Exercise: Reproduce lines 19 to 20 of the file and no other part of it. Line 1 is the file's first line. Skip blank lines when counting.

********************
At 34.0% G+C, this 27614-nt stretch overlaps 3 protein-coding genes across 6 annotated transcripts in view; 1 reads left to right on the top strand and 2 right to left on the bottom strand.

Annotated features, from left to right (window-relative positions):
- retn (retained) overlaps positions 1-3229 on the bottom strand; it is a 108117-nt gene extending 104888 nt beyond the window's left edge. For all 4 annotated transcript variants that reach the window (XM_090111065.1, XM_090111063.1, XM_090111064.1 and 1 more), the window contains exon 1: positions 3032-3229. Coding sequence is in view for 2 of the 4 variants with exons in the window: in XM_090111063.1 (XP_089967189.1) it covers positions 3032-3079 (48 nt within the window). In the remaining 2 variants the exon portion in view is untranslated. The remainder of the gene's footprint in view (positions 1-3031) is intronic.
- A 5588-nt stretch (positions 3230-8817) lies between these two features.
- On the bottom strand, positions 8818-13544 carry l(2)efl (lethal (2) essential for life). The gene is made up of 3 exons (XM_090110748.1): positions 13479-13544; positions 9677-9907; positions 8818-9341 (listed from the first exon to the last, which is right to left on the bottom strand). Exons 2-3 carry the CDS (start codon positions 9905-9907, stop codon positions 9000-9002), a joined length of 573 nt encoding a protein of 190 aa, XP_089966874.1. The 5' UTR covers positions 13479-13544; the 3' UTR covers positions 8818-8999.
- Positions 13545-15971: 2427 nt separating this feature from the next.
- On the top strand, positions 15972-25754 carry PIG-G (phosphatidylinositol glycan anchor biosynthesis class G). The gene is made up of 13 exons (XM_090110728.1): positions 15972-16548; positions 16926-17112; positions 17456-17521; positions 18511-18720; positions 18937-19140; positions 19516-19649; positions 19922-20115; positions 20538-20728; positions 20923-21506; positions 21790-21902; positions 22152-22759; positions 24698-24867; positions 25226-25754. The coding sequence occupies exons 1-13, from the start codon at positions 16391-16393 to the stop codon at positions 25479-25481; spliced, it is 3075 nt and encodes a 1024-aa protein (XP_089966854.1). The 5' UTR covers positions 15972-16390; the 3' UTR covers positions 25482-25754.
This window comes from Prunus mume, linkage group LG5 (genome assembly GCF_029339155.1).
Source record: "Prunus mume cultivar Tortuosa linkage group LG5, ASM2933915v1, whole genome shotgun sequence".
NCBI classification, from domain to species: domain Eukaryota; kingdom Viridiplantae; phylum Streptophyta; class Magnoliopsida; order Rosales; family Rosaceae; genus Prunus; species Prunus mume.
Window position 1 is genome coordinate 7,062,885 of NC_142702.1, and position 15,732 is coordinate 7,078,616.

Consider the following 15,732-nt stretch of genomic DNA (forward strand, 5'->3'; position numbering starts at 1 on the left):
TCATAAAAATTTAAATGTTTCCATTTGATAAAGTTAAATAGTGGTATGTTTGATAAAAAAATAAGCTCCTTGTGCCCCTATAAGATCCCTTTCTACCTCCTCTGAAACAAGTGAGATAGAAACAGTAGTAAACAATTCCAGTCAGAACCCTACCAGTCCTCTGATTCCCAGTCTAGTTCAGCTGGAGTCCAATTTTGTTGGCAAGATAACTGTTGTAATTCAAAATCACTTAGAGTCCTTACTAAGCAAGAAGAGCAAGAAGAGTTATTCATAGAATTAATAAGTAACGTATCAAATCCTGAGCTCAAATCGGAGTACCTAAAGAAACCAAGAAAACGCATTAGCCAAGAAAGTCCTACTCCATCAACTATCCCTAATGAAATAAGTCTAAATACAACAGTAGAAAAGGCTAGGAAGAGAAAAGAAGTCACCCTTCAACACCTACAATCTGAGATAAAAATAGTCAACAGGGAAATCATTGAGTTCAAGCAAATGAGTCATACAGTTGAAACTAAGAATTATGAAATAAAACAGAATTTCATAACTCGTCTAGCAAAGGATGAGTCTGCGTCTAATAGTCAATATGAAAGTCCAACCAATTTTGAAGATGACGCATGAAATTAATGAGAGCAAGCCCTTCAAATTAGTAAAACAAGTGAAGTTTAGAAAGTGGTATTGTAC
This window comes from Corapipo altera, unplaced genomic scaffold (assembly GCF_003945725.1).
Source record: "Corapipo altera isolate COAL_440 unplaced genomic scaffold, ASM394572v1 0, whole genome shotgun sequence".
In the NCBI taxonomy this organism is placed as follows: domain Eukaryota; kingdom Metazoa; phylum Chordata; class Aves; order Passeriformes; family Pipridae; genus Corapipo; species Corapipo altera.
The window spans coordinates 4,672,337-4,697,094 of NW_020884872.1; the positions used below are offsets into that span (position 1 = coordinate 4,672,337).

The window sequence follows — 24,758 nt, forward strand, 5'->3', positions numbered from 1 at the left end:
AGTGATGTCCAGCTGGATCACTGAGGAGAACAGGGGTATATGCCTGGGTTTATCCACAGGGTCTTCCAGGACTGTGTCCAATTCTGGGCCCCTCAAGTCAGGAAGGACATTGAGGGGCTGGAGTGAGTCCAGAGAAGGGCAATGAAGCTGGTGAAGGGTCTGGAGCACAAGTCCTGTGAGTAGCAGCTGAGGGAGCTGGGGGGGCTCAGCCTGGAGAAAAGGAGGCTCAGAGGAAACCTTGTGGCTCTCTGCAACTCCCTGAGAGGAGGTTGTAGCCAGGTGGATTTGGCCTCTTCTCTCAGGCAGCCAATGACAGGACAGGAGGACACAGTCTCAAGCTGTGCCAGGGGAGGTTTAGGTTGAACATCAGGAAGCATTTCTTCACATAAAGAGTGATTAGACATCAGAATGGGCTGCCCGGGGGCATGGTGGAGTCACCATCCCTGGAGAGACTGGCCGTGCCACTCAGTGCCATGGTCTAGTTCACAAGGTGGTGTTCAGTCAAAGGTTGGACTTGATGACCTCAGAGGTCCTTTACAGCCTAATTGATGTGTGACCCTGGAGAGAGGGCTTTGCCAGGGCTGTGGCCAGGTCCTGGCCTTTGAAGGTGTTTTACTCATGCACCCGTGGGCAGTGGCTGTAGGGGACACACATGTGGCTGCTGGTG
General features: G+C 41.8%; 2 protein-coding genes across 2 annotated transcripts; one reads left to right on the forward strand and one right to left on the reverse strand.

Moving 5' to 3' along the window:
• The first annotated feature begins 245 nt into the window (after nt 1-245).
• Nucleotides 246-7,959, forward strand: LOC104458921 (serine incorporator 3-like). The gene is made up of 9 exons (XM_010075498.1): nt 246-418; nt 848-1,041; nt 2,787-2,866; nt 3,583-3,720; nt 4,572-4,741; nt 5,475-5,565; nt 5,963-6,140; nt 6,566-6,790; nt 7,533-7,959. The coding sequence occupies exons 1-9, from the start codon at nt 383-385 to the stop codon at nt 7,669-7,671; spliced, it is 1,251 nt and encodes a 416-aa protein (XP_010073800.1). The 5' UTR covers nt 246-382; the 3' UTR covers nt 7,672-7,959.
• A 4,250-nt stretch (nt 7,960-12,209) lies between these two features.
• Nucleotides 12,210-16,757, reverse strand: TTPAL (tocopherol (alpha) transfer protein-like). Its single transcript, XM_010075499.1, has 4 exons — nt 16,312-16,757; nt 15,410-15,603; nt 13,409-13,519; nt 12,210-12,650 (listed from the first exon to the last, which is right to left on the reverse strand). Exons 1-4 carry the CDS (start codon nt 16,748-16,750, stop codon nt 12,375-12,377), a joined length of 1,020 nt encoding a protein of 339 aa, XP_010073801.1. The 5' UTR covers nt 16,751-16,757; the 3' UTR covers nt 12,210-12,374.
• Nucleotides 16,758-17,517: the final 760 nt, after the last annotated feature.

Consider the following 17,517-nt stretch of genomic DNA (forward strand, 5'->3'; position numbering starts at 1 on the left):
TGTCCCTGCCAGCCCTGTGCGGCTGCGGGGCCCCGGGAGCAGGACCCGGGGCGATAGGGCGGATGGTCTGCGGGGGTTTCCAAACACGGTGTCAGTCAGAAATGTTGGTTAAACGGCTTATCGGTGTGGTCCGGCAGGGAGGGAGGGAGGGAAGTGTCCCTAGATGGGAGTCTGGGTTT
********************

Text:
AGTGATGTCCAGCTGGATCACTGAGGAGAACAGGGGTATATGCCTGGGTTTATCCACAGGGTCTTCCAGGACTGTGTCCAATTCTGGGCCCCTCAAGTCAGGAAGGACATTGAGGGGCTGGAGTGAGTCCAGAGAAGGGCAATGAAGCTGGTGAAGGGTCTGGAGCACAAGTCCTGTGAGTAGCAGCTGAGGGAGCTGGGGGGGCTCAGCCTGGAGAAAAGGAGGCTCAGAGGAAACCTTGTGGCTCTCTGCAACTCCCTGAGAGGAGGTTGTAGCCAGGTGGATTTGGCCTCTTCTCTCAGGCAGCCAATGACAGGACAGGAGGACACAGTCTCAAGCTGTGCCAGGGGAGGTTTAGGTTGAACATCAGGAAGCATTTCTTCACATAAAGAGTGATTAGACATCAGAATGGGCTGCCCGGGGGCATGGTGGAGTCACCATCCCTGGAGAGACTGGCCGTGCCACTCAGTGCCATGGTCTAGTTCACAAGGTGGTGTTCAGTCAAAGGTTGGACTTGATGACCTCAGAGGTCCTTTACAGCCTAATTGATGTGTGACCCTGGAGAGAGGGCTTTGCCAGGGCTGTGGCCAGGTCCTGGCCTTTGAAGGTGTTTTACTCATGCACCCGTGGGCAGTGGCTGTAGGGGACACACATGTGGCTGCTGGTG
General features: G+C 41.8%; 2 protein-coding genes across 2 annotated transcripts; one reads left to right on the forward strand and one right to left on the reverse strand.